REVIEW: Opihr Gin


I first tried Opihr Gin (pronounced “o-peer”) in a craft beer and gin bar in Edinburgh called the Hanging Bat, as one of five gins included in their famous pick-your-own gin flights.

Of the 5 I sampled that day, Opihr stood leaps and bounds above the rest, and has since become a firm favourite, not just for myself but also as a gift for my gin-loving pals.

That’s why, when our editor asked me to do a review, I absolutely leapt at the chance – I’m never one to pass up a free bottle of one of my choice gins!

A little bit of background

The heritage of Opihr gin is rooted firmly in the historical Spice Routes, where ancient traders would sail thousands of miles to transport exotic spices and botanicals from the Orient and the Middle-East to Europe.

Opihr Gin is named after the legendary port, famous for its wealth and prosperity during biblical times. Although the exact location of the port is unknown, it is thought to have been a key stop for traders along the spice route. It is said that King Solomon was a regular visitor to the port, and used to receive lavish shipments of gold, silver, spices and peacocks to support his decadent lifestyle.

 

The bottle

opihr gin review

The Opihr bottle is genuinely one of the most gorgeous gin bottles I’ve ever seen. The eye is instantly drawn to it on any supermarket shelf, making it almost impossible not to pick up.

The bottle itself is clear and stubby, with a thick base and a slight taper from top to bottom. It is adorned with a beautiful label, featuring their logo flanked by two brightly coloured elephants. This has been styled in a way that is reminiscent of Indian mehndi designs – further exaggerating their connection to India and the spice route. This fabulously exotic look is completed with a red and gold tassel around the neck, an accessory that is fairly unique in the gin world, and matching stopper.

 

Botanicals

  1. Juniper
  2. Cubeb
  3. Black Pepper
  4. Coriander
  5. Cardamom
  6. Orange
  7. Grapefruit Zest
  8. Ginger
  9. Cumin
  10. Angelica Root

The botanicals in Opihr gin are inspired by the spice roots of old, which sailed from Indonesia to the UK, stopping in India, the Middle East and several European countries along the way. As such, this gin is packed full of spices, including spicy little cubeb berries from Indonesia, fragrant cardamom pods from India and coriander from Morocco.

 

The gin itself:

Nose

Opihr is extremely spicy on the nose! As soon as you take a whiff of this gin, you are smacked in the face by cardamom. Following on from this is a large burst of aroma from the coriander, muddled in with more spice from the cumin and a slight hint of citrus from the orange and grapefruit. There’s no doubt that this is a spicy gin and they’re not afraid to show it.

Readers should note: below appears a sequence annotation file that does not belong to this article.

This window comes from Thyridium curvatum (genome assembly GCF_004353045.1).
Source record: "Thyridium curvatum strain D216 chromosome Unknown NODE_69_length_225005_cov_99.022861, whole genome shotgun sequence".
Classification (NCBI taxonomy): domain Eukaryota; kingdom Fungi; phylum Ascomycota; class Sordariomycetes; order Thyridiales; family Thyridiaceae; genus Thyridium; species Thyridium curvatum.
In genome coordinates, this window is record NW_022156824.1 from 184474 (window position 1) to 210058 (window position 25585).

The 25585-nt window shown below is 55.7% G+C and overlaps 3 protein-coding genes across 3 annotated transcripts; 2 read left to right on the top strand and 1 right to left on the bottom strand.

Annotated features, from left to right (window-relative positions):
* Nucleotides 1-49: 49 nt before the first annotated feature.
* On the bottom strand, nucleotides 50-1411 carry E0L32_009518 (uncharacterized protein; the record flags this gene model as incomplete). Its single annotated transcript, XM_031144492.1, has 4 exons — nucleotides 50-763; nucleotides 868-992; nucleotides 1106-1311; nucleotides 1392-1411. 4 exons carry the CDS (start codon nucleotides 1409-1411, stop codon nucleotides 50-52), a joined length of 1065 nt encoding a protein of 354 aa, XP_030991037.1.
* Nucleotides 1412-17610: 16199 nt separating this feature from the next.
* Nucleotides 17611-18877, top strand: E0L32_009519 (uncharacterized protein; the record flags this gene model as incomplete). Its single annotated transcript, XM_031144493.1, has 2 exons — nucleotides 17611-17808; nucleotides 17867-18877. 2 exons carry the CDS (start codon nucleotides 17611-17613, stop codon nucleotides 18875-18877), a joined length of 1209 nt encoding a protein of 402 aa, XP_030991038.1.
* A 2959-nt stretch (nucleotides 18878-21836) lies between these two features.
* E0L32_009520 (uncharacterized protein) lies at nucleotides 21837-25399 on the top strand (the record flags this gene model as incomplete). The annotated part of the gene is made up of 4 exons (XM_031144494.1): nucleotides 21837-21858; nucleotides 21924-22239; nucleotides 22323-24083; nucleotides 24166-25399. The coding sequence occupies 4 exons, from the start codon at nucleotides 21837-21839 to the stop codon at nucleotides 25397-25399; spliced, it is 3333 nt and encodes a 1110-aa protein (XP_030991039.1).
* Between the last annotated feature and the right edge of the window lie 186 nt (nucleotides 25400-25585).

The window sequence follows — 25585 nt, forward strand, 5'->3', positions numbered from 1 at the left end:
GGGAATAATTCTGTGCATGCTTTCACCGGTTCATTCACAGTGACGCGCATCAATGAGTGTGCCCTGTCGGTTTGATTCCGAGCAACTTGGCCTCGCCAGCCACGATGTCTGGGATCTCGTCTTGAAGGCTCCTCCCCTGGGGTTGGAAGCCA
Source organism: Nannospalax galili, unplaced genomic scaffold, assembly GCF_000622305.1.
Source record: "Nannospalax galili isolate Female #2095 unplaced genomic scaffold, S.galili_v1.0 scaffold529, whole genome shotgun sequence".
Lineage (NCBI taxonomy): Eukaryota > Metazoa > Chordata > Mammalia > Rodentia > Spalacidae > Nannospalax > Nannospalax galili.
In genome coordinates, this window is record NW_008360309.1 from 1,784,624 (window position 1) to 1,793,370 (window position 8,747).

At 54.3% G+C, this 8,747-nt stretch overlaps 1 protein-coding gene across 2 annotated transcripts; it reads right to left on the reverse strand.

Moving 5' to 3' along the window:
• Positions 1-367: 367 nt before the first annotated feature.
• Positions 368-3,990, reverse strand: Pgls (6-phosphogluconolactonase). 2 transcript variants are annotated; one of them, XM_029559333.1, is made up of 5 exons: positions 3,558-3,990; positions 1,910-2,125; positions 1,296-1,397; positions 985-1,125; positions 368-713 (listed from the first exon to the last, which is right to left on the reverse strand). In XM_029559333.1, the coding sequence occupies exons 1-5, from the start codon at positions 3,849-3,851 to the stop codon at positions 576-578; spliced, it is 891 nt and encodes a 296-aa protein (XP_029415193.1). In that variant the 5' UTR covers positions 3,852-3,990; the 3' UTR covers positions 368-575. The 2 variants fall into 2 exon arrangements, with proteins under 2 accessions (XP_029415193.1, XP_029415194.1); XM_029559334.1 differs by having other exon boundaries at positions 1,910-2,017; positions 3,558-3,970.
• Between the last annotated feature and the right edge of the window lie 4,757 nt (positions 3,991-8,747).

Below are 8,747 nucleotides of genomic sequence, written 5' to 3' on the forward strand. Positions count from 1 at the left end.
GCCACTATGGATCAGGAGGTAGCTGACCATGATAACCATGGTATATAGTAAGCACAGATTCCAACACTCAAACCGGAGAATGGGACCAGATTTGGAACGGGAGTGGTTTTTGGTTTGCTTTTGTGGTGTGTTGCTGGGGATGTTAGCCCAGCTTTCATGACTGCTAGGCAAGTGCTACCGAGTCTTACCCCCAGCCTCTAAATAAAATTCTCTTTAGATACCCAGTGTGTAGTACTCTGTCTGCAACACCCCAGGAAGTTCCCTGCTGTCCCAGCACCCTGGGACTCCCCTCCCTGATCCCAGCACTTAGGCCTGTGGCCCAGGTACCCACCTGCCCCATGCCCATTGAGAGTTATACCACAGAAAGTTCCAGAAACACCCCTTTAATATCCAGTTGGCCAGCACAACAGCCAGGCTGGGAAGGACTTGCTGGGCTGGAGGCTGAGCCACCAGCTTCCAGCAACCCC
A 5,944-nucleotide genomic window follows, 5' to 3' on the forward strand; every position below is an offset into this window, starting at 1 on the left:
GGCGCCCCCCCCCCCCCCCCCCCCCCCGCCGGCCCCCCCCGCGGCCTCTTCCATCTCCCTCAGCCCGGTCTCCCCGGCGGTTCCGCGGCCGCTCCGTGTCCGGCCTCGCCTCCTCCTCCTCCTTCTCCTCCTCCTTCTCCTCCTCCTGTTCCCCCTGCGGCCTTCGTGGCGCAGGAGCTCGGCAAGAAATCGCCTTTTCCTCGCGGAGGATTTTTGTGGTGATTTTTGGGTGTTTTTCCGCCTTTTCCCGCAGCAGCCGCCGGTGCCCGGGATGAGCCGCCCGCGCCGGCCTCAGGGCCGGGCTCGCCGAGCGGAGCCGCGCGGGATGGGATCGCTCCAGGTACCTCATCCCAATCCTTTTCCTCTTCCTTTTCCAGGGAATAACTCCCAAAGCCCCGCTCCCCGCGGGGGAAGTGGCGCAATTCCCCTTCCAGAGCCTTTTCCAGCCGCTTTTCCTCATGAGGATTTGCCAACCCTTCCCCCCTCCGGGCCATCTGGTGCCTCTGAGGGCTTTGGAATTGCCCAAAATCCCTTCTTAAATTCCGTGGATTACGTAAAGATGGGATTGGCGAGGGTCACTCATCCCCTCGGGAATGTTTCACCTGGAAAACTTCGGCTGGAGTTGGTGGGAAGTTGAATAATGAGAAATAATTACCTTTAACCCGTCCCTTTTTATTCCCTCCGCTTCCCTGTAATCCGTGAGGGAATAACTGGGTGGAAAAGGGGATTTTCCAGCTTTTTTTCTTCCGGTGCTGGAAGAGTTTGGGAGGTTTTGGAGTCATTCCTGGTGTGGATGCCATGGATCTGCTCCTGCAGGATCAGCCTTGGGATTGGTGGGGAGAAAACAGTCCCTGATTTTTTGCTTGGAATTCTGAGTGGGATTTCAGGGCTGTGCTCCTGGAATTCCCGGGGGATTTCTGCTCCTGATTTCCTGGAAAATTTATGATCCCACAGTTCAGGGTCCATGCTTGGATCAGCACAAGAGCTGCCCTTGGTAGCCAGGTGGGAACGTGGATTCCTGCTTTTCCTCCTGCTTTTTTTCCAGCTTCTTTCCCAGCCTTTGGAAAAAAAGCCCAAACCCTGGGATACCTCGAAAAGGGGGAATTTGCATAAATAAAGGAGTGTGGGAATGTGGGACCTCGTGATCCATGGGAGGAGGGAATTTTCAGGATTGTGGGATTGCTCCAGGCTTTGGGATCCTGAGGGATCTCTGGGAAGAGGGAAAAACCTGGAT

Straight

This gin is not for the faint-hearted, boasting a fiercely spicy flavour that no other gin I’ve tried has even come close to. On first sip, the tongue is consumed by the flavours of dry coriander and cardamon, almost dominating the traditional juniper flavour that we are so used to in gin. This gin has a long finish, intensely peppery from the cubeb berries and peppercorns, with a slight hint from the juniper finally coming through here. The spices are so prominent in this gin that it could definitely be debated as to whether Opihr actually meets the requirements for a gin to be dominated by juniper.

With tonic

Unlike most gins you’ll find on the market, Opihr is actually quite difficult to balance with a mixer, almost drowning out the quine flavour that we associate with tonic water with it’s complex spice blend. I drank mine with Fever Tree Light Tonic and a slice of grapefruit, which is what I happened to have in the fridge at the time.

With tonic, the gin feels more balanced, with some more citrusy notes being allowed to come through. The overwhelming flavour is still the fragrant spiciness of the cardamom and coriander, but they don’t knock you out in the same way they do when the gin is sampled neat.

 

Signature serve

The Opihr signature serve is as follows:

 

Not only is this gin incredibly unique and delicious but, at around £23 a bottle, its one of the cheapest craft gins on the market – an absolute must try for any gin lover looking for something a bit different.

Currently Opihr Gin is on sale at Tesco for £18.


From Ophir to Darnley’s, find more gin reviews  with The Gin Kin.

 

Jess Harrier